A new map of the universe displays the extent of the entire cosmos with pinpoint accuracy and stunning beauty

Brice Ménard (left) and Nikita Shtarkman examine the map of the observable universe. Credit: Will Kirk / Johns Hopkins University

The map depicts a vast expanse of the universe, from[{” attribute=””>Milky Way to ‘the edge of what can be seen.’

A new map of the universe displays the span of the entire known cosmos for the first time with pinpoint accuracy and sweeping beauty.

Compiled from data mined over two decades by the Sloan Digital Sky Survey, the map was created by astronomers from Johns Hopkins University. It allows the public to experience data previously only accessible to scientists.

The interactive map depicts the actual position and real colors of 200,000 galaxies. It is available online, where it can also be downloaded for free.

A new map of the universe displays for the first time the extent of the entire known cosmos with pinpoint accuracy and stunning beauty. Credit: Johns Hopkins University

“Growing up, I was very inspired by astronomy images, stars, nebulae and galaxies, and now it’s time to create a new type of image to inspire people,” says map designer Brice Ménard, professor at Johns Hopkins. “Astrophysicists around the world have been analyzing this data for years, leading to thousands of scientific papers and discoveries. But no one has taken the time to create a map that is beautiful, scientifically accurate, and accessible to non-scientists. Our goal here is to show everyone what the universe is really like.

The Sloan Digital Sky Survey is a pioneering effort to capture the night sky through a telescope based in New Mexico. Night after night for years, the telescope aimed at slightly different locations to capture this unusually wide perspective.

The map visualizes a slice of the universe, approximately 200,000 galaxies – each dot on the map is a galaxy, and each galaxy contains billions of stars and planets. The Milky Way is just one of those points, the one at the very bottom of the map. Ménard assembled the board with the help of former Johns Hopkins computer science student Nikita Shtarkman.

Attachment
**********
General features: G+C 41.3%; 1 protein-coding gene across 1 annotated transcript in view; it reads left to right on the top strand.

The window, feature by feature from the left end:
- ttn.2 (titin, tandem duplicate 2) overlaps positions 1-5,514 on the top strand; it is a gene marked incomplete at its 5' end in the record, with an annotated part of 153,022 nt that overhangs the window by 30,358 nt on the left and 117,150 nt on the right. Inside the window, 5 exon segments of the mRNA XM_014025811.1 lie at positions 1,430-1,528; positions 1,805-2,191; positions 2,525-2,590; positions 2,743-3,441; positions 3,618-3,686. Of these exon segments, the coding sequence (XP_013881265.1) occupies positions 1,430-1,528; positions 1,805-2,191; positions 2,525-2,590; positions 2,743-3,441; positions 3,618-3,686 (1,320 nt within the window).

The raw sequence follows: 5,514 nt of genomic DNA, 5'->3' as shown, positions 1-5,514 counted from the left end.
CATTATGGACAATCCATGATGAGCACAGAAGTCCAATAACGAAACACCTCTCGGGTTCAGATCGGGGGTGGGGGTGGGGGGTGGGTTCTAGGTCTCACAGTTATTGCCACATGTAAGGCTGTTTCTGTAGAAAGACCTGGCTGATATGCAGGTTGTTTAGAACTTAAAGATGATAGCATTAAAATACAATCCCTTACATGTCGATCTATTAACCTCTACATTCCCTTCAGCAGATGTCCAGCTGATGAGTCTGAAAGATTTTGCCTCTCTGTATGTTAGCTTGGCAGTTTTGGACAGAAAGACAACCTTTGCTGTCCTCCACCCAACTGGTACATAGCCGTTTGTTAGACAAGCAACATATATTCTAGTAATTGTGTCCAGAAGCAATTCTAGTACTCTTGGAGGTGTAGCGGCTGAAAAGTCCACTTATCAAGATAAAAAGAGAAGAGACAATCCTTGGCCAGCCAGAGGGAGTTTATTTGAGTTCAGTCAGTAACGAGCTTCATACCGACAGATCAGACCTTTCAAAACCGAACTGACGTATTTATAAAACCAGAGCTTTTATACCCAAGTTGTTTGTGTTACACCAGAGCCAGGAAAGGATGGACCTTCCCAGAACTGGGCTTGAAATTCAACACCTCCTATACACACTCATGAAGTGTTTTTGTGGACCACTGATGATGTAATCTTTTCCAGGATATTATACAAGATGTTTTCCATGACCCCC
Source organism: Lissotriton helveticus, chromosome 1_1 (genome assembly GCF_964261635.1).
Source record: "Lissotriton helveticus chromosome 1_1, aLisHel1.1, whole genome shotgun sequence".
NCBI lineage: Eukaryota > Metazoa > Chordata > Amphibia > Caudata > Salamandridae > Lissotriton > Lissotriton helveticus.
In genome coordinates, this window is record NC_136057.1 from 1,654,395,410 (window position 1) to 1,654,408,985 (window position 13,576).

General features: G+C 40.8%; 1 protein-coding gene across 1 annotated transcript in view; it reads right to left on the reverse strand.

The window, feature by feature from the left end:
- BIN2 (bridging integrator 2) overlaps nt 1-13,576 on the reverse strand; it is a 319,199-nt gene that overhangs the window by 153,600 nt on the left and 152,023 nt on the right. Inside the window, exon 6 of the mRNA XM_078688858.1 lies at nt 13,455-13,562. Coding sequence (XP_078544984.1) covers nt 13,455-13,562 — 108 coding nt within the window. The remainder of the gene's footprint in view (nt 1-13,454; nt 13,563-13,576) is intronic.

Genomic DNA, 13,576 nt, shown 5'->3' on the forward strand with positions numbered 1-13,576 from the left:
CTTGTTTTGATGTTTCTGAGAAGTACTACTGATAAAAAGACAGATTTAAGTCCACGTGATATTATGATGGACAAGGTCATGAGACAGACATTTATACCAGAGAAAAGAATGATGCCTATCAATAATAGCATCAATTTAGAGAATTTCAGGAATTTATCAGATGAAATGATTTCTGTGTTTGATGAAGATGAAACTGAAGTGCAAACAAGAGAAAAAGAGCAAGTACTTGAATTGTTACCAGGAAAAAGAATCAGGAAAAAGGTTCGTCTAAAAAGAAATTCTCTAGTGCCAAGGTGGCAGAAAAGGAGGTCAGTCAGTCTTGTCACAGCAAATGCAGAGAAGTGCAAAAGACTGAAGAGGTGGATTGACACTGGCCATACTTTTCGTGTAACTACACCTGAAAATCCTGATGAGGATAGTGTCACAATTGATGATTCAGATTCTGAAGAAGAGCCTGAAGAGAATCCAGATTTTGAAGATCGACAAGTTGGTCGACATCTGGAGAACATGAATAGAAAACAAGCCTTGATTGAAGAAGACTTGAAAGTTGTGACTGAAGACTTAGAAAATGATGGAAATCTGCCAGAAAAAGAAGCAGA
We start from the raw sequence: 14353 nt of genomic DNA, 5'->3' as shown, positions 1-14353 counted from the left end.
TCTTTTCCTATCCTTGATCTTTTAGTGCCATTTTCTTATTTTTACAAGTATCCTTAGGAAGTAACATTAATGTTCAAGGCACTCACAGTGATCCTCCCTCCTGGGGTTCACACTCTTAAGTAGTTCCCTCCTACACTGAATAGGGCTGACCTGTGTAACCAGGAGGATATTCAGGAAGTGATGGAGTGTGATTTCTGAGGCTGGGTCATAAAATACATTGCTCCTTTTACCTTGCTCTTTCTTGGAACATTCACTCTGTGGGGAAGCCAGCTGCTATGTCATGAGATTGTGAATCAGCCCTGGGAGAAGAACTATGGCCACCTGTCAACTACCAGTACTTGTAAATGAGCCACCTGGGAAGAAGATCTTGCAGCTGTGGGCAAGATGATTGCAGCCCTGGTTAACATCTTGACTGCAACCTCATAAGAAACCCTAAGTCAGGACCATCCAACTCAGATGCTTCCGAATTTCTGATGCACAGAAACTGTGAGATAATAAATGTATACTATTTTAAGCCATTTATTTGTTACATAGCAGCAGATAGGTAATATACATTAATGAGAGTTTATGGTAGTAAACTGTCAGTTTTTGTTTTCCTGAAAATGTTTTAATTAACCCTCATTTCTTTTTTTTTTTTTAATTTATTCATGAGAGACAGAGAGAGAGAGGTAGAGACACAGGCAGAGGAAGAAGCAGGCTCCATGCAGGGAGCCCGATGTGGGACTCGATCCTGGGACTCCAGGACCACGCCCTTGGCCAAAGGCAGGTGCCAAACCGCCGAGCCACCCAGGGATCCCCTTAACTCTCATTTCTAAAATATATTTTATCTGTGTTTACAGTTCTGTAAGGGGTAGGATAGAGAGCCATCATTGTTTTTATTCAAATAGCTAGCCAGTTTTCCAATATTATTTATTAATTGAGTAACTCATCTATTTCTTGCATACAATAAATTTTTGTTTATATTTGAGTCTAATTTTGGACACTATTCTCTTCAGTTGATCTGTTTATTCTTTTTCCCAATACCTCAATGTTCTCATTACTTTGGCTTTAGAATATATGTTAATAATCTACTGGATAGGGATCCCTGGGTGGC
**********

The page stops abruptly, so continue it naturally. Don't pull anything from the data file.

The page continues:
Map of the observable universe

Created by astronomers at Johns Hopkins University with data mined over two decades by the Sloan Digital Sky Survey, the map allows the public to discover data previously only available to scientists. Credit: Johns Hopkins University

The map is even more colorful due to the expansion of the universe. For this reason, the further away an object is, the redder it appears. The first flash of radiation emitted shortly after the[{” attribute=””>Big Bang, 13.7 billion years ago is revealed at the top of the map.

“In this map, we are just a speck at the very bottom, just one pixel. And when I say we, I mean our galaxy, the Milky Way which has billions of stars and planets,” Ménard says. “We are used to seeing astronomical pictures showing one galaxy here, one galaxy there or perhaps a group of galaxies. But what this map shows is a very, very different scale.”

Ménard hopes people will experience both the map’s undeniable beauty and its awe-inspiring sweep of scale.

“From this speck at the bottom,” he says, “we are able to map out galaxies across the entire universe, and that says something about the power of science.”

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